The judge also ordered Patriot subsidiary Hobet Mining LLC to build a treatment system for one pollution outfall on its Hobet 22 permit, which is part of the much larger Hobet 21 complex. Chambers gave the company until May 1, 2013, to comply with selenium limits there.
Chambers also ordered St. Louis-based Patriot to file with the court a $45 million letter of credit to guarantee treatment funding. The judge also said he is likely to appoint a special master to oversee the projects.
In a news release, Patriot estimated initial costs of building the treatment systems at $50 million and said it would also have to spend $3 million a year on operating costs for those systems.
But the court case involved just four water pollution outlets, and court records indicate Patriot has selenium problems at another 74 outlets -- meaning the eventual costs to comply with selenium limits could easily run into hundreds of millions of dollars.
One financial disclosure by Patriot put its corporate-wide selenium treatment costs at nearly $400 million over 30 years. Testimony in the case before Chambers questioned whether that number was far too low.
"For future sites, it means that selenium-contaminated sites should not be permitted at all, because it is very expensive to treat selenium and treatment becomes a long-term responsibility that could outlive the coal companies and then fall on the public," said Jim Hecker, a Public Justice lawyer who represented citizen groups who sued over Patriot's selenium violations.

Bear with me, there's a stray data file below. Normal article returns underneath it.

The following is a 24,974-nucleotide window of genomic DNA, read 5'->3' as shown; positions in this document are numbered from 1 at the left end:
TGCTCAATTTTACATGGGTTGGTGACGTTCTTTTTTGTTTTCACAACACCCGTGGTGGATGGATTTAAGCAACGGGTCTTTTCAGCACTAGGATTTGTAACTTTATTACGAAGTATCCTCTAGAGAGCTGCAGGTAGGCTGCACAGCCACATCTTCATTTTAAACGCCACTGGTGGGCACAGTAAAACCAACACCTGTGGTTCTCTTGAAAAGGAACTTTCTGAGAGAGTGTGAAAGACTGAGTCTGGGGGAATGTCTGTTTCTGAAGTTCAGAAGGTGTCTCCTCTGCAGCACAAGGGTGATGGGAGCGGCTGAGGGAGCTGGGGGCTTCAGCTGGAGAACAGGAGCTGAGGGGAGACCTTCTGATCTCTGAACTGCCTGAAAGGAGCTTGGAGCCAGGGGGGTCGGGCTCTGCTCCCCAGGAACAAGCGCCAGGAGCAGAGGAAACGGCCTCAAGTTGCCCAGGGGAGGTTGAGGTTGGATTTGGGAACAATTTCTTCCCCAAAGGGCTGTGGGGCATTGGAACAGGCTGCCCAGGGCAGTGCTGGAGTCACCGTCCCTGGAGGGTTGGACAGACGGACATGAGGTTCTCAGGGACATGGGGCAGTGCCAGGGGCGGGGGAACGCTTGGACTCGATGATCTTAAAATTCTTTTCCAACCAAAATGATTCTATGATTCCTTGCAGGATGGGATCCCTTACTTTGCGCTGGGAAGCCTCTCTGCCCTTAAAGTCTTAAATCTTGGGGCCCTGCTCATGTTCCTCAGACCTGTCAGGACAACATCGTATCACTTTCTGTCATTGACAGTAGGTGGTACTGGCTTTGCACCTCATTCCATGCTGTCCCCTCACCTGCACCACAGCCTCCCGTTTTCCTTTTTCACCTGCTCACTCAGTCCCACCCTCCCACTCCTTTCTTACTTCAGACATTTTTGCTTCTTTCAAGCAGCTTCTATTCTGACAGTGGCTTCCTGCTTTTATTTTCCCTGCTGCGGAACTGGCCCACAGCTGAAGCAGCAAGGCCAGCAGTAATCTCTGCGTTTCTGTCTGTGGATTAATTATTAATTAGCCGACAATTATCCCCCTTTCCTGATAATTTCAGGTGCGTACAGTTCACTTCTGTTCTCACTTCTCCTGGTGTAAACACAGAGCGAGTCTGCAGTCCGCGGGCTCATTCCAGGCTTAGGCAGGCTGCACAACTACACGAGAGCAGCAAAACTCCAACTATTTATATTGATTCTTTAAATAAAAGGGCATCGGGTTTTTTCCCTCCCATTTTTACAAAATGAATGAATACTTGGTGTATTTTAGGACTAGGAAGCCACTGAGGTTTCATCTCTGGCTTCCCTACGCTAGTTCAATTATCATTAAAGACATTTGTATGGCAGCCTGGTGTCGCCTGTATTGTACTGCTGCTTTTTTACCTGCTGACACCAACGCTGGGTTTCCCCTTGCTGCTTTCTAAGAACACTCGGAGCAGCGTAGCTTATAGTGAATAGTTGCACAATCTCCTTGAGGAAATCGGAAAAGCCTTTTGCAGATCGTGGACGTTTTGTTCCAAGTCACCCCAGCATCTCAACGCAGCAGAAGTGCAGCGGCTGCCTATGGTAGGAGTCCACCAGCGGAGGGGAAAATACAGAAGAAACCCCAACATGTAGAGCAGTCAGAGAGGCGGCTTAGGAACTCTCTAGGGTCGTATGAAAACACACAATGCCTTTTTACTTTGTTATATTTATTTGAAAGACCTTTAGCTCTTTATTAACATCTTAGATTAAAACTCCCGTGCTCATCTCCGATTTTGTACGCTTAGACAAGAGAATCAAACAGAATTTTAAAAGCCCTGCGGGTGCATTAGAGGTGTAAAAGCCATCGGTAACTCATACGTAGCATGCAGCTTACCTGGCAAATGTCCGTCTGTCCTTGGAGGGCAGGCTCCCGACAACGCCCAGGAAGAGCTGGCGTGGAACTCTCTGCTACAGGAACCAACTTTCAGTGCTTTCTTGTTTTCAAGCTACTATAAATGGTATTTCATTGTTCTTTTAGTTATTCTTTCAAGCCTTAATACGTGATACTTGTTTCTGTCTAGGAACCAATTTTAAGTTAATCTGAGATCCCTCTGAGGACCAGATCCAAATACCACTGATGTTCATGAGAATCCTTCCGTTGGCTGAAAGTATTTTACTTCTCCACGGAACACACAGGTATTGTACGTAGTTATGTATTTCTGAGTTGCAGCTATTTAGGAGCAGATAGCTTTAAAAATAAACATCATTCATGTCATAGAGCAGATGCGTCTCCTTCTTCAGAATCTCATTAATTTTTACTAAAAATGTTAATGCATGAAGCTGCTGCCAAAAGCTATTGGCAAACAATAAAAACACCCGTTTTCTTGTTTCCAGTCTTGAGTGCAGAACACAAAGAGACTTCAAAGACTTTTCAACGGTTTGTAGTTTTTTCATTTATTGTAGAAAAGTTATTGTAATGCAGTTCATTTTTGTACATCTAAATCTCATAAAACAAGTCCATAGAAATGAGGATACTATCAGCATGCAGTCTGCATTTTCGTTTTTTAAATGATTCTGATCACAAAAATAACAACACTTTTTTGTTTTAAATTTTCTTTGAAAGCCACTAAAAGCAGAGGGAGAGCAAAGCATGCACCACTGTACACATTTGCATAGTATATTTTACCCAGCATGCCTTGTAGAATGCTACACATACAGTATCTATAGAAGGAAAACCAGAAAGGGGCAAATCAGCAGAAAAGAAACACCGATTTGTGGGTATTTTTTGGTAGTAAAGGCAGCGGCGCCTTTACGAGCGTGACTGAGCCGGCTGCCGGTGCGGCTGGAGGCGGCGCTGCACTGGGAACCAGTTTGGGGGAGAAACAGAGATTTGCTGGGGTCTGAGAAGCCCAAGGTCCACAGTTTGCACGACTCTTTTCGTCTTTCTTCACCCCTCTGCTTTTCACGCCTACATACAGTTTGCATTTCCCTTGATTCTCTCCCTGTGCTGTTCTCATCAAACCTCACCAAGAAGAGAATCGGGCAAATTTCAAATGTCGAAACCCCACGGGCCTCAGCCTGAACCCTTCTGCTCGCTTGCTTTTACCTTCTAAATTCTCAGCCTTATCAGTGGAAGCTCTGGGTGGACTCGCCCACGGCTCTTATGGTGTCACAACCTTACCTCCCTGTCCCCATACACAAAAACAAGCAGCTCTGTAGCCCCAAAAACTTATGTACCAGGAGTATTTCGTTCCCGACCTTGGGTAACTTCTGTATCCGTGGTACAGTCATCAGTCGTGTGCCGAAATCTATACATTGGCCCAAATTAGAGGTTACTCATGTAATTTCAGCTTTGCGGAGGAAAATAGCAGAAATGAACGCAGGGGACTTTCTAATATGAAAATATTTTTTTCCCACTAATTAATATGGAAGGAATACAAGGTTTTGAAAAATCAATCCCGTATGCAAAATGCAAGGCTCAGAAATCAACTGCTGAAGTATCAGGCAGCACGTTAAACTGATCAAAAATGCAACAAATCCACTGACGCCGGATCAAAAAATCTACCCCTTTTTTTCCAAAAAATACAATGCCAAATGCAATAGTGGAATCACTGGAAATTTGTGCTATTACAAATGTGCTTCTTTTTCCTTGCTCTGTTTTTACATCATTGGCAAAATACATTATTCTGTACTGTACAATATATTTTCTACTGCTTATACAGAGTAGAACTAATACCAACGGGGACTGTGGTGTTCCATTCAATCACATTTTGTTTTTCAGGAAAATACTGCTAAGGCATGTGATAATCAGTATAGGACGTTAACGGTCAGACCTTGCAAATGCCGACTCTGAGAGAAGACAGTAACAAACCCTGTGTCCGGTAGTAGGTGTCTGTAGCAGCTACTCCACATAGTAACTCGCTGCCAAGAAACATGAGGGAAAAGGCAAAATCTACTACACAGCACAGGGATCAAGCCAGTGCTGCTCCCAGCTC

"For those sites that have already been permitted, it means that the coal companies can no longer seek indefinite compliance extensions by claiming that there is no feasible way to treat selenium."
In Patriot's news release, Whiting said the company had "dedicated significant resources over the last several years to take an industry-leading position in identifying viable treatment technology to address selenium discharges."
But Chambers held Patriot in contempt for missing an April 2010 deadline to end violations at the Ruffner Mine. The judge said that he had tried to give Patriot "as much leeway as possible," but that the company "has not exercised reasonable diligence in trying to comply" with that court-approved deadline.
Reach Ken Ward Jr. at kw...@wvgazette.com or 304-348-1702.